Oil Up 20% In 8 Days. What’s Next?

The price of brent crude oil has shot up by nearly 20% in just over a week, following our 2018 prediction that the oil market would be the comeback king for this year.

So why has oil jumped, what's next and how can you take advantage? Keep reading to find out!

The facts behind the oil price surge

On the 7 December 2018, OPEC, Russia and other oil-rich nations made an agreement to cut 1.2 million barrels of oil from the market every single day for the first six months of 2019, creating an imbalance between the supply of and demand for oil. Simply, removing so much of the oil supply while demand remains the same can result in big price swings as the market rebalances itself.

However, according to the Wall Street Journal, Saudi Arabia is planning deeper production cuts than agreed upon at last year's OPEC+ meeting. In fact, they plan to lower oil exports to 7.1 million barrels per day by the end of January, in an effort to push brent crude oil prices back up to $80 per barrel, which is their break even point.

But limited supply isn't the only culprit - another reason oil surged higher in the first two weeks of January is due to the market's position at the start of the year. In 2018, the price of brent crude oil crashed 42% it's annual high, leading many short traders to bail out of their positions at the hint of any good news.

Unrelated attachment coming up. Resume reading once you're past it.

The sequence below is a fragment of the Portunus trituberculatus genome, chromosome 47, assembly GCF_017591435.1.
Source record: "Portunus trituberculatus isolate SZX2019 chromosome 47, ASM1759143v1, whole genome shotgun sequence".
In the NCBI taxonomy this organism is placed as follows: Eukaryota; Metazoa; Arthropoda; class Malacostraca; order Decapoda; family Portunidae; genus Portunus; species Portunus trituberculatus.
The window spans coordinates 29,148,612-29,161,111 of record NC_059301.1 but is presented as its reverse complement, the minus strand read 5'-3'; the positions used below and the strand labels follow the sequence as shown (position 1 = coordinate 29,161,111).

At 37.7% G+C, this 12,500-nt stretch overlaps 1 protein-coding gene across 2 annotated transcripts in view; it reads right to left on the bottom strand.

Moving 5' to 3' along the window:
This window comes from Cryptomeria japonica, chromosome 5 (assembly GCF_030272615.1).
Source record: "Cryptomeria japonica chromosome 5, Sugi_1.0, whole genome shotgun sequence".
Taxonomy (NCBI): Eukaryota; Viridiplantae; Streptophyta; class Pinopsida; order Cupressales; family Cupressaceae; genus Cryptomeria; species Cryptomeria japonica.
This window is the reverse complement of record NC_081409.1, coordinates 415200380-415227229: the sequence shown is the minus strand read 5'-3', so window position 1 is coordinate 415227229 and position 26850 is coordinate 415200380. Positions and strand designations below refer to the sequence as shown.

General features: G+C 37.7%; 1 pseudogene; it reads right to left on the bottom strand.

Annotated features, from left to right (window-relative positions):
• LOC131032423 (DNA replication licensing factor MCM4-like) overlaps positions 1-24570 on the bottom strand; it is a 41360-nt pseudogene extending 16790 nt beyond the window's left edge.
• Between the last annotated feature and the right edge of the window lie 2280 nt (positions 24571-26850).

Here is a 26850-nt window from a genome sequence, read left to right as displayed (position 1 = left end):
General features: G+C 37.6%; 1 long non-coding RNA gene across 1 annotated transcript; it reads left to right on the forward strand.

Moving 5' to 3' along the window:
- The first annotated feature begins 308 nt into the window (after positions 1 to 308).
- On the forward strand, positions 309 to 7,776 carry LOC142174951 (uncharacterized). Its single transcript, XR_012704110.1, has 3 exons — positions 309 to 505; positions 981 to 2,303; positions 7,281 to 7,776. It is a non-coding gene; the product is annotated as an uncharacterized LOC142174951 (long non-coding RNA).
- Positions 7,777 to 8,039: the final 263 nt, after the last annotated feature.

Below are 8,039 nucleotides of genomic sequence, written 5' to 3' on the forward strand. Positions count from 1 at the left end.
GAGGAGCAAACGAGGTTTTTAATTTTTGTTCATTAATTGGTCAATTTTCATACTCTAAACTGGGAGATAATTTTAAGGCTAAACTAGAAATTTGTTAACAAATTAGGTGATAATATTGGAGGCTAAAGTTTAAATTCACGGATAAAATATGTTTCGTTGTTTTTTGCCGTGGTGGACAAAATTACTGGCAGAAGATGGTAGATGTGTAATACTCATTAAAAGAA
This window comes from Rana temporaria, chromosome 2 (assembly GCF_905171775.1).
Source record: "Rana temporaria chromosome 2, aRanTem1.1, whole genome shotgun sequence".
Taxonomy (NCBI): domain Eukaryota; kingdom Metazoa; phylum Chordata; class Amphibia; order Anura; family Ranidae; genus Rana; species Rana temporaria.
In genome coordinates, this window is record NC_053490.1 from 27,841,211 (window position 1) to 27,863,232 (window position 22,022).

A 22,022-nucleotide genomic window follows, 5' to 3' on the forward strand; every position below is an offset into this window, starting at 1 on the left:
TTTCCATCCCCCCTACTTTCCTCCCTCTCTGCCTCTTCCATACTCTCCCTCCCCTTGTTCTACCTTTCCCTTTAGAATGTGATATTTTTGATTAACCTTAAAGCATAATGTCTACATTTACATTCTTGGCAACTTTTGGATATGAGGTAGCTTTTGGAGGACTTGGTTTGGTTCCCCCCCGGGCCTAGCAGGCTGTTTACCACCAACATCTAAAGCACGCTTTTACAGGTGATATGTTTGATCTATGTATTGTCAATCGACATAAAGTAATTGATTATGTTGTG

This is known as a short squeeze, where a heavily shorted market moves sharply higher as short sellers close out their positions, adding more upward pressure on the market's price.

Will oil prices continue to push higher?

Now that oil has risen by nearly 20%, many traders are wondering whether there is scope for the oil price to continue to climb.

Continuing limited supply and unwinding short positions both paint a very strong picture for further gains to be made in oil prices. And, with most investment banks and analysts suggesting higher prices, the market is heavily leaned towards further upside, with brent crude oil price forecasts ranging from $60 to $72 per barrel.

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Disclaimer: The given data provides additional information regarding all analysis, estimates, prognosis, forecasts or other similar assessments or information (hereinafter "Analysis") ...

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